Patience is a Virtue in Public Advocacy

Several well-worn adages extol the benefits of patience and perseverance in pursuit of major, long-term goals.

And while it’s true Rome wasn’t built in a day, patience and perseverance are necessities in the political arena. It’s more important now than ever in this age of precious little political compromise and bipartisan cooperation. Even solutions generally agreed to as “good ideas” across the political spectrum can take years, decades or generations to reach fruition.

It’s a sobering reality for those trying to effectuate legislative change and progress, and why it’s always important to take the long view, keep your eye on the ball and stay the course. It’s something organizations like the Traverse City Area Chamber of Commerce and its partners at the Northern Michigan Chamber Alliance face every time they gather to help chart a course to advance the region’s business sector.

Several pressing issues and challenges have been on the business community’s radar for years: affordable housing, infrastructure, workforce development, education and child care to name a few. As the years pass and the challenges continue – and sometimes intensify – it can get more difficult to convince your constituencies of progress, and that the fight is worth the time and effort.

So consistent reminders are needed – “slow and steady wins the race” – of even incremental progress to continue building momentum toward eventual success. An excellent example is the support for building a new Soo Lock – a project that’s been a plank in the legislative platform of the Chamber, the Alliance and business organizations throughout the Great Lakes for years. While legislators across the aisle agree on the need, the Soo Locks expansion has languished  in Congress.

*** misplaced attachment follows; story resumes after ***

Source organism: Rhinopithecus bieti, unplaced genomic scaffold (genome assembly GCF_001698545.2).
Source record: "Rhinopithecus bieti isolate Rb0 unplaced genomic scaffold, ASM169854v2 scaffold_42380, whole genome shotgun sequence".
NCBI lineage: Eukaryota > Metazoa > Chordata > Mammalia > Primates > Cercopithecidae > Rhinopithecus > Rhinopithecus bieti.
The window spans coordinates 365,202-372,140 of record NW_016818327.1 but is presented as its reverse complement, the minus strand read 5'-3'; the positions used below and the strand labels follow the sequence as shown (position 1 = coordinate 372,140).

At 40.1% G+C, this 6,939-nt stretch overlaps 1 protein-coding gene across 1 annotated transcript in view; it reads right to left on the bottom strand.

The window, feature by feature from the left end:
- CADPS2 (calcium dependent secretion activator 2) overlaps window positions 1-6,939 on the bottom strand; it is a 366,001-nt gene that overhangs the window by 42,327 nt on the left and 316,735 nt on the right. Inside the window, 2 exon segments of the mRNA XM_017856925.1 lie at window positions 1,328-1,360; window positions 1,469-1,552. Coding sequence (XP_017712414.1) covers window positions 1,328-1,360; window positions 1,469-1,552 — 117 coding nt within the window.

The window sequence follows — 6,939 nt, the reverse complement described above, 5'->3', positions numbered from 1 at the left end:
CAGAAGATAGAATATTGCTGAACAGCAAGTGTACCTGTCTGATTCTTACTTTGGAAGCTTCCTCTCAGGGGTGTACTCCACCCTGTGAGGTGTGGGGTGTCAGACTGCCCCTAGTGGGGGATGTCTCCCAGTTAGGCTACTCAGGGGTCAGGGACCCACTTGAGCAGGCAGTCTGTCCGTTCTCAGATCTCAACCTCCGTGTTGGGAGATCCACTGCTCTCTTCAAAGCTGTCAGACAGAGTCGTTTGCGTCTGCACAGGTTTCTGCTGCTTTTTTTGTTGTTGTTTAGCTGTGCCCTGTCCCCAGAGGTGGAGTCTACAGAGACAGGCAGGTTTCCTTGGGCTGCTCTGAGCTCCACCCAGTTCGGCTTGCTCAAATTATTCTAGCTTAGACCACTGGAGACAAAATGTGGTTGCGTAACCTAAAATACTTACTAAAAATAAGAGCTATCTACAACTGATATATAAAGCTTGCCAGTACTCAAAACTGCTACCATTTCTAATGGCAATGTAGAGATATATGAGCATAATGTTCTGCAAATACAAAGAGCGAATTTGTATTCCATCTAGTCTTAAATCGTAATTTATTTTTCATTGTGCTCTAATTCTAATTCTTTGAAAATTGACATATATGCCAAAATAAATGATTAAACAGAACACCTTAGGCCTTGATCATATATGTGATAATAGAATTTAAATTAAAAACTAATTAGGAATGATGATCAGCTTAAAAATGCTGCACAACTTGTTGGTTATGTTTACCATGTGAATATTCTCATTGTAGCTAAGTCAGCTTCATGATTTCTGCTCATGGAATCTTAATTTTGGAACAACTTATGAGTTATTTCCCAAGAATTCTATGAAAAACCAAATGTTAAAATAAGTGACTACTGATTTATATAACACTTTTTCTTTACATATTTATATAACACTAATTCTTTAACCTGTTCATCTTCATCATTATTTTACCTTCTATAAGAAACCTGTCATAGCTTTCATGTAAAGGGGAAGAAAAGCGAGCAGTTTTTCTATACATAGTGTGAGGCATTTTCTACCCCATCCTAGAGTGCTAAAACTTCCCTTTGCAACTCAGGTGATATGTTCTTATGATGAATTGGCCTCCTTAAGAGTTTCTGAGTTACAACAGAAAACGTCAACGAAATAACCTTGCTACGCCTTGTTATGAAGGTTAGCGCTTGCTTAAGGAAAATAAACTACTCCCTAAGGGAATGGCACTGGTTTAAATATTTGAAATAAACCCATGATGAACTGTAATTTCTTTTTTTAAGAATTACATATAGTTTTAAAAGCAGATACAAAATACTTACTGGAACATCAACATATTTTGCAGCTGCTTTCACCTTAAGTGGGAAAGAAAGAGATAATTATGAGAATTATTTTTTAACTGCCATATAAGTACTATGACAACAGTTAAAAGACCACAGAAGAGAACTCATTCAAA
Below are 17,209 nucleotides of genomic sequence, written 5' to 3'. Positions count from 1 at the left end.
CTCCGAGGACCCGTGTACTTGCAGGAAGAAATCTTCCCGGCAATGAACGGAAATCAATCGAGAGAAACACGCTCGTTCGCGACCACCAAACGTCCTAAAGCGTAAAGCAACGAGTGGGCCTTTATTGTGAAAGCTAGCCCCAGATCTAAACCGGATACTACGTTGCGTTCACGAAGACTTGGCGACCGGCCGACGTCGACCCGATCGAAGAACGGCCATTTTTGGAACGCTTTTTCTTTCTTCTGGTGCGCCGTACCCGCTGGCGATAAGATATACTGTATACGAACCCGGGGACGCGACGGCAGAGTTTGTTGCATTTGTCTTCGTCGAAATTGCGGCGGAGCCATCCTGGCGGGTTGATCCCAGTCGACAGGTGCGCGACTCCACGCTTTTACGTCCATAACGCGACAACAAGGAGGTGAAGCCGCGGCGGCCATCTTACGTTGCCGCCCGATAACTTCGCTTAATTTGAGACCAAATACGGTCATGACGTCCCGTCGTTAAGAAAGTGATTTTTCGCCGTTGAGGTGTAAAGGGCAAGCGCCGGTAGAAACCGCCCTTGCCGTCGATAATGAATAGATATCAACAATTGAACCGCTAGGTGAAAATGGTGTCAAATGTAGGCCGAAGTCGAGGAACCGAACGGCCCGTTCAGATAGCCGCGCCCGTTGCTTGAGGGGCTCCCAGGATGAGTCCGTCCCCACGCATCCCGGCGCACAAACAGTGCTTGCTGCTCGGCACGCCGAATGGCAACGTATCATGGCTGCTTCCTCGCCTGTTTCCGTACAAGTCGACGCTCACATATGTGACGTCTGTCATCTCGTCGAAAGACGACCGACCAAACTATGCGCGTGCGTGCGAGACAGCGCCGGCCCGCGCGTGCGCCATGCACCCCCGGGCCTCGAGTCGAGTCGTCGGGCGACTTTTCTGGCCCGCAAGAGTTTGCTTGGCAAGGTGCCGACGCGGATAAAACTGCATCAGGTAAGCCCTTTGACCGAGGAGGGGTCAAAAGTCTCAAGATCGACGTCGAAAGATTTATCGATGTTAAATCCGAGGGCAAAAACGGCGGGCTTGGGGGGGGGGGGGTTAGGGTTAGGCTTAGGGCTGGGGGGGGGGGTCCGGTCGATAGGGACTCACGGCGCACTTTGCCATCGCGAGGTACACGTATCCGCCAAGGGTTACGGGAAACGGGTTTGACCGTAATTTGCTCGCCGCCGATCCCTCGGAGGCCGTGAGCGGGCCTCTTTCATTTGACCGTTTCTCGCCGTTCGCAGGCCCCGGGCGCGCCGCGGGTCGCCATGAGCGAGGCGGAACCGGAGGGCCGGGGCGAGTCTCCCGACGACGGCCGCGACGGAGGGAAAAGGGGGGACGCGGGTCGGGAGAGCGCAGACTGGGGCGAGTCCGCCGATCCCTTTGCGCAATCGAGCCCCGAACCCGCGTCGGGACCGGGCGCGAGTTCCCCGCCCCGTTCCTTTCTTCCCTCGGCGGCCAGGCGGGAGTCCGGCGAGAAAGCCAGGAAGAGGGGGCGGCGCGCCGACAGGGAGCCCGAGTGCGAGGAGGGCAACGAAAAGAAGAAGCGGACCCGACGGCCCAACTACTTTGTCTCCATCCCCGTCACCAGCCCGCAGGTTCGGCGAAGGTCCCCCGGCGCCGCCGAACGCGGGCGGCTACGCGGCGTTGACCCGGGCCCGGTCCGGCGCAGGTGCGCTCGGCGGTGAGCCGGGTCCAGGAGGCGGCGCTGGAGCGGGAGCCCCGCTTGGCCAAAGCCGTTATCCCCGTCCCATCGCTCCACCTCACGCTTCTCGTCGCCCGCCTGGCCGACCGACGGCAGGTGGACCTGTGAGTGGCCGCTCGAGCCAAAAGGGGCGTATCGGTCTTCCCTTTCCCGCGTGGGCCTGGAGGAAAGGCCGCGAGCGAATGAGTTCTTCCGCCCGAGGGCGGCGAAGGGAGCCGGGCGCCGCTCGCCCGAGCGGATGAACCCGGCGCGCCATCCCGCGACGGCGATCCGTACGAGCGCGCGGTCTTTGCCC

But the political landscape is constantly changing – which is why it’s critical to always push ahead on these bedrock issues. Michigan’s evolution to a “swing state” has brought new support for the Soo Lock expansion from the highest levels of government, breathing new life into an effort that “locals” have supported for more decades. While that may seem like distasteful politics to some, it’s today’s reality and our region would be foolish not to leverage that advantage in every means possible.

Progress – though sometimes incremental – is also being made on other legislative fronts. The acute shortage of quality and affordable child care and early education options has vexed our region (and state) for years. It certainly hasn’t been solved, but the level of private and corporate resources to address the problem have grown exponentially in the past several years. Political support for these initiatives has never been higher. Regulatory and licensing hurdles are being addressed at the state level, and even local zoning laws are being modified to address this complex issue.

Similar trends are happening on the housing front. While our region remains woefully short on workforce housing options, more workforce and low-income housing is coming on the market through various efforts of the private, nonprofit and government sectors. Needed regulatory changes are also being pursued to provide more flexibility in necessary private-public partnerships and more effective use of public housing subsidies.

We’re also seeing gradual – but measurable – progress in areas of workforce development with continued support for skilled worker training, and expanded resources for science, technology, engineering and math, robotics and other areas of knowledge required of the 21st century workforce. Per-pupil funding for school districts across our region also continues to grow.

On all these issues – and others – there are still miles to go before we sleep. Decision makers come and go, conditions and priorities change and it’s often necessary to make these cases again and again to keep building momentum for these initiatives. It’s imperative that the region’s business community consistently coalesce behind these issues to keep them on the political front burner. The support of each and every one of our members make a difference. It’s important to recognize that our progress – while sometimes agonizingly slow – is steady. And we will win the race.

Doug Luciani is CEO of TraverseCONNECT and the Traverse City Area Chamber of Commerce. Contact him at